Science and Policy in the New US Administration

Last night saw the Policy Team attend a discussion organised by the Science Policy Centre at the Royal Society, bringing together: Prof. Harold Varmus, Nobel Prize winner and Co-Chair of President Obama’s Council of Advisors on Science and Technology (PCAST); Dr Mark Walport, Head of the Wellcome Trust, and Prof. John Beddington, Chief Scientific Advisor to the UK Government. The event was chaired by Susan Watts, Science Editor for the BBC’s ‘Newsnight’.

During the course of a very interesting 90 minutes, Professor Varmus spoke on the theme of ‘restoring science to its rightful place’, contrasting the approach of the new Obama administration with that of President George W. Bush. Obama has made it clear, from his inagural address to his willingness to meet with Professor Varmus and others, to his appointment of key scientific figures to his team, that science and technology will be at the heart of his term of office.

President Obama wants to make PCAST an integral part of the process whereby he receives information aboutt key issues in science and technology. He has produced a series of directives setting out how scientific advice to the US Government should proceed in the future; from the selection of advisors based on their scientific competence, to protection from reprisal for whistleblowers and the transparent publication of documents into the public domain, without tampering from policy-makers. All this has contributed to a positive and optimistic feeling amongst the scientific community in the States.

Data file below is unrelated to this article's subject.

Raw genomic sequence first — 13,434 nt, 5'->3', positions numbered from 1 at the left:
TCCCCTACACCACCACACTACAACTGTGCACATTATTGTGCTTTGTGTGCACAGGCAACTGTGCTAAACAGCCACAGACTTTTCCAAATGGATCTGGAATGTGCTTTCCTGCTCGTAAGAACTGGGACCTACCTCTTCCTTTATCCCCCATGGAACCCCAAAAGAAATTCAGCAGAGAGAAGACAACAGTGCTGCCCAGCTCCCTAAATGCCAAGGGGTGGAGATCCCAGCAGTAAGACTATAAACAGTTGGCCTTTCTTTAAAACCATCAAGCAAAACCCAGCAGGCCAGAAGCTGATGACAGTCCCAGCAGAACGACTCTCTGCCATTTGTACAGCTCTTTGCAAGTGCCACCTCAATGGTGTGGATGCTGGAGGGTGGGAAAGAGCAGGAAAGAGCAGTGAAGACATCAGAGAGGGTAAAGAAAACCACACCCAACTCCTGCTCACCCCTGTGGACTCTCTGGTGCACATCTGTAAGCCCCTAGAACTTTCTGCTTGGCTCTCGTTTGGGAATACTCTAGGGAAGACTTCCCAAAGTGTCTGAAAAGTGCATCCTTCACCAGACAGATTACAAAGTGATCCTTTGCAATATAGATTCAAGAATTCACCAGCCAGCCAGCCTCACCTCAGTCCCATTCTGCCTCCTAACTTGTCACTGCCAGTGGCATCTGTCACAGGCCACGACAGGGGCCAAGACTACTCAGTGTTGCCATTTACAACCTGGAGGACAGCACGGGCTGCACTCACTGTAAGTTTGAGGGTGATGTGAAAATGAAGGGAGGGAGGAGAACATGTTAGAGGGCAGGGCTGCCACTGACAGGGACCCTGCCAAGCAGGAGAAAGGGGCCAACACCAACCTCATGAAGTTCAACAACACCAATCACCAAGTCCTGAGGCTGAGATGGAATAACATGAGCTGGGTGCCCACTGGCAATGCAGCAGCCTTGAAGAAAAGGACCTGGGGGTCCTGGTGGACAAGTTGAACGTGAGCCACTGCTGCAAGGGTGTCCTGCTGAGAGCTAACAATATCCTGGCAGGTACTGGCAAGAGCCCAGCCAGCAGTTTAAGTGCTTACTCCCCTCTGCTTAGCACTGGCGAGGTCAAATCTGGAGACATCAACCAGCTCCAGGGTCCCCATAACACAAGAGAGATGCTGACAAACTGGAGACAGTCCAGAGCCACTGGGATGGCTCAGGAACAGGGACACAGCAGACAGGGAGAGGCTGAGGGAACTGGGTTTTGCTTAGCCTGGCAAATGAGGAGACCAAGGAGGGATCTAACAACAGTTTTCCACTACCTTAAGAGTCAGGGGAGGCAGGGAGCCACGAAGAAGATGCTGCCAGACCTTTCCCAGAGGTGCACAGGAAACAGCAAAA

However, threats remain. As part of the President’s fiscal stiumulus package, designed to lift the US out of recession and combat the global economic downturn, the National Institutes of Health has been awarded 29 billion dollars, which must be spent quickly.

Mark Walport signalled his concern over such a short, sharp injection of funding, saying that science must be funded in a sustainable way over the long-term, and that researchers should not see such a boom, as has been experienced in the UK, with the doubling of science spend in the past 10 years, as an inalienable right. The successes experienced due to an increase in the public funding for science should lead scientists to recognise their responsibility to communicate the results of their research to society. Equally, the case for sustained funding must still be made to government.

Professor Beddington signalled that the UK Government is keen to put science, engineering and technology at the heart of plans for economic recovery on this side of the Atlantic. He said that although it could not be guaranteed that the science and technology allocation would be secure in the next budget, he very much hoped it would be and it was his view that the Government was taking science and technology seriously as a foundation on which economic recovery could be built, given that financial services could no longer remain this cornerstone.

Professor Beddington also highlighted his concerns that science advice to the European Commission remains sorely lacking. Of 27 member states, only the UK and Northern Ireland have a Chief Scientific Advisor. A lack of scientific advice at the European level is a hindrance to sensible, progressive and evidence-based policy-making, and as such will ultimately effect the ability of the EU to compete with North America in science and innovation.

Find further details about the work of the Royal Society’s Science Policy Centre online.